There are quite a few teams in the game industry that try to compete based on process efficiency. The ones I've seen that are the best at it are expansion pack teams and other teams that have to release games on an extremely short and regular schedule. When I worked on The Sims, my team pushed 2 expansion packs and several other SKUs per year. There was no way to come close to this volume without a very disciplined process.
Volume efficiency isn't something that was prevalent in the game industry until pretty recently. Iphone games made by very small teams for very little cost in very little time are the best example I can think of of the "fast food" mentality in game development.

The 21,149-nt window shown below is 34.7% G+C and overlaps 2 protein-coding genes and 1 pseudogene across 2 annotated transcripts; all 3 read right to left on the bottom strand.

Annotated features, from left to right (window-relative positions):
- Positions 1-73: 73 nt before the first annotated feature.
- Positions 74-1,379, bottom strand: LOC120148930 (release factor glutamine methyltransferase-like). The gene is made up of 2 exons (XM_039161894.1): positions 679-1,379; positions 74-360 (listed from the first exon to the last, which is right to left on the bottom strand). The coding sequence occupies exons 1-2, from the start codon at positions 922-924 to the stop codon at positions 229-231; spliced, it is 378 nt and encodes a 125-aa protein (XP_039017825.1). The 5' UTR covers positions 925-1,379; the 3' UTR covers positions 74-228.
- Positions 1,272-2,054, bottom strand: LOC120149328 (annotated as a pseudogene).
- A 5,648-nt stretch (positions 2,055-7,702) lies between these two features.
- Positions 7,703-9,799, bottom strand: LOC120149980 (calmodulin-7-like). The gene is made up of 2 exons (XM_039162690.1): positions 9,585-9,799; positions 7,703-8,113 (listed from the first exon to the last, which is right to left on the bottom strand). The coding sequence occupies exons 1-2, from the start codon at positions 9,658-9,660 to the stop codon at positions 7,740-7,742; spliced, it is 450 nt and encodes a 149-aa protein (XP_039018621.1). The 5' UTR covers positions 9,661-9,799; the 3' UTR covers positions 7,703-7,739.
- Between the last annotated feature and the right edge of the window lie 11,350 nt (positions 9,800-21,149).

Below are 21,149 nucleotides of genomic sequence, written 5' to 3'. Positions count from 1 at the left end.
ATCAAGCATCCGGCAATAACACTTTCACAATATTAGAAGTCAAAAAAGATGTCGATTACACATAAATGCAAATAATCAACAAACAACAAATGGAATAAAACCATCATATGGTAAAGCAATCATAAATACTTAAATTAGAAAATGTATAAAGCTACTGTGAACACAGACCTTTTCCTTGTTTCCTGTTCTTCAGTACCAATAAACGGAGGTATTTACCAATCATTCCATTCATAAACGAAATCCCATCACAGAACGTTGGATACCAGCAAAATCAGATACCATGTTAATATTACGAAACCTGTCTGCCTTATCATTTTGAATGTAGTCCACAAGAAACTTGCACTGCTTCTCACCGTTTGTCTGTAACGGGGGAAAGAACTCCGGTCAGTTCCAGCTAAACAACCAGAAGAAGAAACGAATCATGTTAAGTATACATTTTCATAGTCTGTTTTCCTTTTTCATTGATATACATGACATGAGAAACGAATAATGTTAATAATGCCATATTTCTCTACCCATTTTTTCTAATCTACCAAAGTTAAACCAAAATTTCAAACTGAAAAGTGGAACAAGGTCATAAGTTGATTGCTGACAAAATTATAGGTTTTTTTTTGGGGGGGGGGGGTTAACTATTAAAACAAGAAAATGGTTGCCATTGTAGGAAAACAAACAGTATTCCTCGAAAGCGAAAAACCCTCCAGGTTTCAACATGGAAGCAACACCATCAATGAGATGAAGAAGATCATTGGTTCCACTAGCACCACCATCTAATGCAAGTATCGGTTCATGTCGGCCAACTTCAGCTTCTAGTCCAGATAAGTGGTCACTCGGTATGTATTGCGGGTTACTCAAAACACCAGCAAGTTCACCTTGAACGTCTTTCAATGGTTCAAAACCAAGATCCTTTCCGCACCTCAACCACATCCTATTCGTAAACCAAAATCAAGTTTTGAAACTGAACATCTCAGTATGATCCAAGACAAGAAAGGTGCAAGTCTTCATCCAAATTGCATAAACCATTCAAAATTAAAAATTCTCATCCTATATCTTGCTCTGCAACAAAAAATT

Using the same engine for multiple projects, reusing code on a sequel, and releasing expansion packs are all also good examples of piggyback efficiency. A great example of piggyback efficiency in the game industry is EA, who ports their games to multiple game platforms and creates incremental sequels. I consider the Madden Football franchise the pinnacle of piggyback efficiency.
There are two companies that should come to mind when I mention luxury efficiency: Valve and Blizzard. Both of these companies take large amounts of time and money to make their games, but every one of them is of extremely high quality and is generally very successful. This is the most difficult form of efficiency to pull off, because it relies on the ultimate success of each new project. A failed Blizzard title would be a much bigger failure than a failed EA game or a failed iphone title. For a classic example of luxury efficiency gone wrong, see Duke Nukem Forever.